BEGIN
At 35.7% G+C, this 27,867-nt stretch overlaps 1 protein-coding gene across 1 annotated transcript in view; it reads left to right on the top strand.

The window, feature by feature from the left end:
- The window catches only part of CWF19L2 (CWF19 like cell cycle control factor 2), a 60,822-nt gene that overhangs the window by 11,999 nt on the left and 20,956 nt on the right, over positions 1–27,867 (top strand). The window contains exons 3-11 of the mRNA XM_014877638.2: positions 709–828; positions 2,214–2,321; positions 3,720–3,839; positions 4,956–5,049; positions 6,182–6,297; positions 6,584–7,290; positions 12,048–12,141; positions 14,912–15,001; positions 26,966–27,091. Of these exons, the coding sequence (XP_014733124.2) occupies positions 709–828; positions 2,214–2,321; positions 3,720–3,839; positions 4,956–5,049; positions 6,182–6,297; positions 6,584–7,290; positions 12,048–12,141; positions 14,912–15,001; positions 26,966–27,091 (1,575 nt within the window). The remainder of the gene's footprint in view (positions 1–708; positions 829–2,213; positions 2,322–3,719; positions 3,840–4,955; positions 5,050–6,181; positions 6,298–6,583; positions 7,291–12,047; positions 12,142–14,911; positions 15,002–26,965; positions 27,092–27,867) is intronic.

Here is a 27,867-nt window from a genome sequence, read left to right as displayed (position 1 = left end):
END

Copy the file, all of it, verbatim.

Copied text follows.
At 35.7% G+C, this 27,867-nt stretch overlaps 1 protein-coding gene across 1 annotated transcript in view; it reads left to right on the top strand.

The window, feature by feature from the left end:
- The window catches only part of CWF19L2 (CWF19 like cell cycle control factor 2), a 60,822-nt gene that overhangs the window by 11,999 nt on the left and 20,956 nt on the right, over positions 1–27,867 (top strand). The window contains exons 3-11 of the mRNA XM_014877638.2: positions 709–828; positions 2,214–2,321; positions 3,720–3,839; positions 4,956–5,049; positions 6,182–6,297; positions 6,584–7,290; positions 12,048–12,141; positions 14,912–15,001; positions 26,966–27,091. Of these exons, the coding sequence (XP_014733124.2) occupies positions 709–828; positions 2,214–2,321; positions 3,720–3,839; positions 4,956–5,049; positions 6,182–6,297; positions 6,584–7,290; positions 12,048–12,141; positions 14,912–15,001; positions 26,966–27,091 (1,575 nt within the window). The remainder of the gene's footprint in view (positions 1–708; positions 829–2,213; positions 2,322–3,719; positions 3,840–4,955; positions 5,050–6,181; positions 6,298–6,583; positions 7,291–12,047; positions 12,142–14,911; positions 15,002–26,965; positions 27,092–27,867) is intronic.

Here is a 27,867-nt window from a genome sequence, read left to right as displayed (position 1 = left end):